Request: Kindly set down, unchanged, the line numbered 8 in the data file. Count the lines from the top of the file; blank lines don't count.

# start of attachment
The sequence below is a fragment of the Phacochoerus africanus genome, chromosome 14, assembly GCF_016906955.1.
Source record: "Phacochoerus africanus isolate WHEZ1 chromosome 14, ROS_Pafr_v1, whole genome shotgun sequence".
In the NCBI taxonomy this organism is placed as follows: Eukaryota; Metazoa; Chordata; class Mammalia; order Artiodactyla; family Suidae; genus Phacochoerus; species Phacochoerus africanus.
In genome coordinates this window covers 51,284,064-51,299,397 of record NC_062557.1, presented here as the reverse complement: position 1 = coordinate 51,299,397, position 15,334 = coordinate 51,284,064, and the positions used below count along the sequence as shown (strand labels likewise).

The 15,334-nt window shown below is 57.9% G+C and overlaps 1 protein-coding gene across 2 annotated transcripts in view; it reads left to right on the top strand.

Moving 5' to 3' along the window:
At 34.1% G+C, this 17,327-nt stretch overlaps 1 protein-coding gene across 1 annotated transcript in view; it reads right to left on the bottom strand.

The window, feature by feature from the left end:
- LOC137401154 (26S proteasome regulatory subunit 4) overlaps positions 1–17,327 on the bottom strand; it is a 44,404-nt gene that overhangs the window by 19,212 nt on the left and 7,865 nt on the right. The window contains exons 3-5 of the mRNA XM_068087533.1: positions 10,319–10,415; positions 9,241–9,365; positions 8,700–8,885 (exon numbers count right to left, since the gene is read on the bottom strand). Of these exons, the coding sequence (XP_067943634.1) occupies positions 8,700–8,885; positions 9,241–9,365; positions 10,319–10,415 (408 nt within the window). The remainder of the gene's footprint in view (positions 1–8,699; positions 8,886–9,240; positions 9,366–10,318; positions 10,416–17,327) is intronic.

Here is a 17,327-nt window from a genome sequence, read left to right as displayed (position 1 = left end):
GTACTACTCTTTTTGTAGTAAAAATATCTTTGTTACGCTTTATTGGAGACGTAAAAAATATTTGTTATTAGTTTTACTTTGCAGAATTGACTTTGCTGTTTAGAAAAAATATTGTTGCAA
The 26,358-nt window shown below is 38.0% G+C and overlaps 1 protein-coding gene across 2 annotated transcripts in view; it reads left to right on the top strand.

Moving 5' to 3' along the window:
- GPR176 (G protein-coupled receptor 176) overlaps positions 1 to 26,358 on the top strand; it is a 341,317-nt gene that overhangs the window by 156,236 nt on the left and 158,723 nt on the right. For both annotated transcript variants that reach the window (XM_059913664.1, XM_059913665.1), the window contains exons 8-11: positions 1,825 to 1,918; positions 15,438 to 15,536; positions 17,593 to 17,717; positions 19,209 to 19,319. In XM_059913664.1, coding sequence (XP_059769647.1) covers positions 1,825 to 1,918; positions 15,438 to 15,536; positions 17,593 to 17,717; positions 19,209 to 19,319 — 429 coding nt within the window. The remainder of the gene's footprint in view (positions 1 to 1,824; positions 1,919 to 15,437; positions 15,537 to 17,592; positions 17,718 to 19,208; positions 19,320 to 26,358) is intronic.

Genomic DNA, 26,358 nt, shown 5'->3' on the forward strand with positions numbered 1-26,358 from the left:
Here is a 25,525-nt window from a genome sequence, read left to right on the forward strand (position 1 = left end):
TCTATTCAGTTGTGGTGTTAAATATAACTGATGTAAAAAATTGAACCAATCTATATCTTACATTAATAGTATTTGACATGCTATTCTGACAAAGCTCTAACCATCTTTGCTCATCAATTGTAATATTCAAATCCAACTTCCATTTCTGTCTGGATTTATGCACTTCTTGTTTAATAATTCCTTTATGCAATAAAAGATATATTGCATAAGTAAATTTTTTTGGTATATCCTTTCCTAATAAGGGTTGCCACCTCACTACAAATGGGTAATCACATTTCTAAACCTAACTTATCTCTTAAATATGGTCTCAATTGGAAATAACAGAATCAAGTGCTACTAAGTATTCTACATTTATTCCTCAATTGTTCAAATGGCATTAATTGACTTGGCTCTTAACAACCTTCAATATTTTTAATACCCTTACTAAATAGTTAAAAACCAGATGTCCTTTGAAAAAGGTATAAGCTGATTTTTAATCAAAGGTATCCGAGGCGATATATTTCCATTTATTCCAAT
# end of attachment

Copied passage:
The window, feature by feature from the left end: